I remember a Datuk Somebody that night. When he spotted Sayed Mohamed, one of High & Low’s two general managers, from afar, he decided to waltz his way through the crowd to greet an old friend. As soon as the familiar bald patch surfaced before him than he froze and stammered, “Tun”, took a 360-degree turn and marched back. I cannot recall if he had said hello to his old friend Sayed Mohamed.

“Sir, may I have your order please?” After the waiter had completed taking the ladies’ orders, I was the first to be given the honour.

“Vodka lime.” I suddenly realised everyone was looking scornfully at me. How indiscreet of me. “The Korean 747 has just been shot down over the Sakhalin Peninsula. Don’t you know that we should boycott everything Russian?”

Next was the late Aziz (the other High & Low GM)’s turn. “Coke.”

What? Coke for this occasion? I thought he liked something else.

Tuan Sayed, how about you? Can’t be Coke I suppose.

“Coke, please.” Coming from Sayed’s mouth, it was unbelievable.

Had I committed an unforgivable sin in front of Tun and Dr Syed?

Everyone knows Dr Syed does not drink. It did not surprise me when he asked for water.

When it was the late Tun’s turn, he asked for what he desired, no more, no less. And I know it was no fruit juice.

* * * * *    
I was comparing notes on the late Tun with someone the other day.

He updated me with this story:

There was this board meeting. Tun had excused himself to go to the loo.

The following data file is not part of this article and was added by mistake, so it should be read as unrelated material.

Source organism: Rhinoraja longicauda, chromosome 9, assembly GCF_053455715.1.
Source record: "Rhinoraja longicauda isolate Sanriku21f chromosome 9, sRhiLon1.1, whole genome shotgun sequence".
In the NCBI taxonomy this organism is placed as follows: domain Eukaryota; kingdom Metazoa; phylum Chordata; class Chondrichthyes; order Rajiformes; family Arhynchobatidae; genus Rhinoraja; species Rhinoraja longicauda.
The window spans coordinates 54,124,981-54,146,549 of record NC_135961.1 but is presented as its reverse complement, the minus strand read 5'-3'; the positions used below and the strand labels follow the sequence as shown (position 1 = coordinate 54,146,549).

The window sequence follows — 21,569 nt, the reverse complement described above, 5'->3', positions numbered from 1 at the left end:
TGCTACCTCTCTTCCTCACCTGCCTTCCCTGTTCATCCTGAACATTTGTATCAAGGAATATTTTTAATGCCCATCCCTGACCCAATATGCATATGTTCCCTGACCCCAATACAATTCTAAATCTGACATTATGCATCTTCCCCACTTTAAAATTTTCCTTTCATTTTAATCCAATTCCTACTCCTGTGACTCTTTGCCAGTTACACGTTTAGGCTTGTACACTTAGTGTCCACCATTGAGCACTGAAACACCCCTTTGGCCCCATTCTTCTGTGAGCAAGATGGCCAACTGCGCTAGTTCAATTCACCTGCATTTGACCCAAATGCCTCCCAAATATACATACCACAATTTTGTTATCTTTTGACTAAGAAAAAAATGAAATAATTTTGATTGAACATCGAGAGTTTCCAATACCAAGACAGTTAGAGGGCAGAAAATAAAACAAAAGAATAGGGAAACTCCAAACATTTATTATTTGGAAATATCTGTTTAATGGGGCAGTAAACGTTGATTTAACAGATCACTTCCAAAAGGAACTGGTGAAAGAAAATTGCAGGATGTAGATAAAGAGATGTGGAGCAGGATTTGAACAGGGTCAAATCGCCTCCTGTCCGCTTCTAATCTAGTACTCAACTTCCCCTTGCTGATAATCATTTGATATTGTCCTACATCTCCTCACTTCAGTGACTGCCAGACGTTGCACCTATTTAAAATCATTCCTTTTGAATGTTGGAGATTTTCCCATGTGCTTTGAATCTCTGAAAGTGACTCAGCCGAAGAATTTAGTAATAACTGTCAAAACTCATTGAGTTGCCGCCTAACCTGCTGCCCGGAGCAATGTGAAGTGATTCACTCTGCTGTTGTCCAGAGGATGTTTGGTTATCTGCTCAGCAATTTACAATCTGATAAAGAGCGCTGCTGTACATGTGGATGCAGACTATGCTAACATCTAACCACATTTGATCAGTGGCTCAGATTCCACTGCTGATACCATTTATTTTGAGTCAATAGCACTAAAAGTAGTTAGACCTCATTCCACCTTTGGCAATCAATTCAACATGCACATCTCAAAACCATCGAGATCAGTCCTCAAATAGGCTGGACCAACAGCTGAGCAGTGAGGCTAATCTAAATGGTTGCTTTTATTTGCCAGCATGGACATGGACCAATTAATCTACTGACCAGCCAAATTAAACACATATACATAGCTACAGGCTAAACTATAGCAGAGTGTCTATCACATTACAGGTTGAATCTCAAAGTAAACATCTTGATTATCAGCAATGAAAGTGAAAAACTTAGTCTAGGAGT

Without him, no major decision could be made. Everybody was happy as they could stretch themselves a little. Soon the boardroom was full of life.

Ten minutes passed, no sign of Tun, good! We can continue talking or do some catching up.

Half an hour later, still no sign of Tun. Maybe Tun has a bad stomach.

One hour later, how come ah? Something must be wrong

A search and rescue team was promptly dispatched to the executive restroom.

No trace of Tun either.

Quick, call the house.

“Yes, Tun is in.”

Apparently, after easing himself, Tun headed for home straight. He had forgotten that the board meeting had yet to be adjourned!

* * * * *


High & Low owned 26,400 shares in H&C Latex, a very small holding indeed, compared to Harrisons Malaysia (now Golden Hope)’s how-many-million shares.

Harrisons wrote to enquire if High & Low would be prepared to part with its shares in H&C Latex. Harrisons wanted 100% ownership in H&C Latex. It was prepared to offer a price of RM63.71 per share.

Why so good a price? Wasn’t the investment carried in the books of High & Low as RM29,370.35 or RM1.11 per share only?

I went back to the records.

The answer was there.

When High & Low was “Malaysianised”, values in Pound Sterling had to be converted into Ringgit. Someone in the accountant’s office forgot to multiply the figure by 7.5, which was the exchange rate then.

But it meant a difference of RM1,652,573.65.

Peanuts to High & Low, but it was hell of a substantial oversight by any standard.

* * * * *

[1]           High & Low’s shares were traded in KL and London. It was one of the bluest of the blue chips of the day.